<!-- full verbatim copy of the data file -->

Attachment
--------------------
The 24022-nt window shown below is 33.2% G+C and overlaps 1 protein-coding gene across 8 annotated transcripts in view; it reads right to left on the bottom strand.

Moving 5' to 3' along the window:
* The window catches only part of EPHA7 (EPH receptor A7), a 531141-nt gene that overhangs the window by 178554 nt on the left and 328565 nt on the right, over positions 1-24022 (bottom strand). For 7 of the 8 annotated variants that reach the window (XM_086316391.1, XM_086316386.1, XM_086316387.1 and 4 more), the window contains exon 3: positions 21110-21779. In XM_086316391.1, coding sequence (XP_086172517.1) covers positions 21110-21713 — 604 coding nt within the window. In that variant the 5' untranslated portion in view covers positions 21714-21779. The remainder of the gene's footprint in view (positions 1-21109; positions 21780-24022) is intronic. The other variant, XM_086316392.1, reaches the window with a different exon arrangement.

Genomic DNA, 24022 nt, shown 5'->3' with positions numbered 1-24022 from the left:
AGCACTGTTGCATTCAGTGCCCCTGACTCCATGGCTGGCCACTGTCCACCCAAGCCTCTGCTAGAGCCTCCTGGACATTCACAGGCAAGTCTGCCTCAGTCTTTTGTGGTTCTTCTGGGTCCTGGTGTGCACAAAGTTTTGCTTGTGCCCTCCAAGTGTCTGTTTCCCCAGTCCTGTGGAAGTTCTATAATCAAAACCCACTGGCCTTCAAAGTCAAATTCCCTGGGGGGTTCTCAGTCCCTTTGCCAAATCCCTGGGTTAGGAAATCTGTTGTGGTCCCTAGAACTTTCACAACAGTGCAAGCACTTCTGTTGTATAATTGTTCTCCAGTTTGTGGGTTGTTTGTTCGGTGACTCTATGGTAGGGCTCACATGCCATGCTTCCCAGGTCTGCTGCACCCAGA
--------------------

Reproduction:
The 24022-nt window shown below is 33.2% G+C and overlaps 1 protein-coding gene across 8 annotated transcripts in view; it reads right to left on the bottom strand.

Moving 5' to 3' along the window:
* The window catches only part of EPHA7 (EPH receptor A7), a 531141-nt gene that overhangs the window by 178554 nt on the left and 328565 nt on the right, over positions 1-24022 (bottom strand). For 7 of the 8 annotated variants that reach the window (XM_086316391.1, XM_086316386.1, XM_086316387.1 and 4 more), the window contains exon 3: positions 21110-21779. In XM_086316391.1, coding sequence (XP_086172517.1) covers positions 21110-21713 — 604 coding nt within the window. In that variant the 5' untranslated portion in view covers positions 21714-21779. The remainder of the gene's footprint in view (positions 1-21109; positions 21780-24022) is intronic. The other variant, XM_086316392.1, reaches the window with a different exon arrangement.

Genomic DNA, 24022 nt, shown 5'->3' with positions numbered 1-24022 from the left:
AGCACTGTTGCATTCAGTGCCCCTGACTCCATGGCTGGCCACTGTCCACCCAAGCCTCTGCTAGAGCCTCCTGGACATTCACAGGCAAGTCTGCCTCAGTCTTTTGTGGTTCTTCTGGGTCCTGGTGTGCACAAAGTTTTGCTTGTGCCCTCCAAGTGTCTGTTTCCCCAGTCCTGTGGAAGTTCTATAATCAAAACCCACTGGCCTTCAAAGTCAAATTCCCTGGGGGGTTCTCAGTCCCTTTGCCAAATCCCTGGGTTAGGAAATCTGTTGTGGTCCCTAGAACTTTCACAACAGTGCAAGCACTTCTGTTGTATAATTGTTCTCCAGTTTGTGGGTTGTTTGTTCGGTGACTCTATGGTAGGGCTCACATGCCATGCTTCCCAGGTCTGCTGCACCCAGA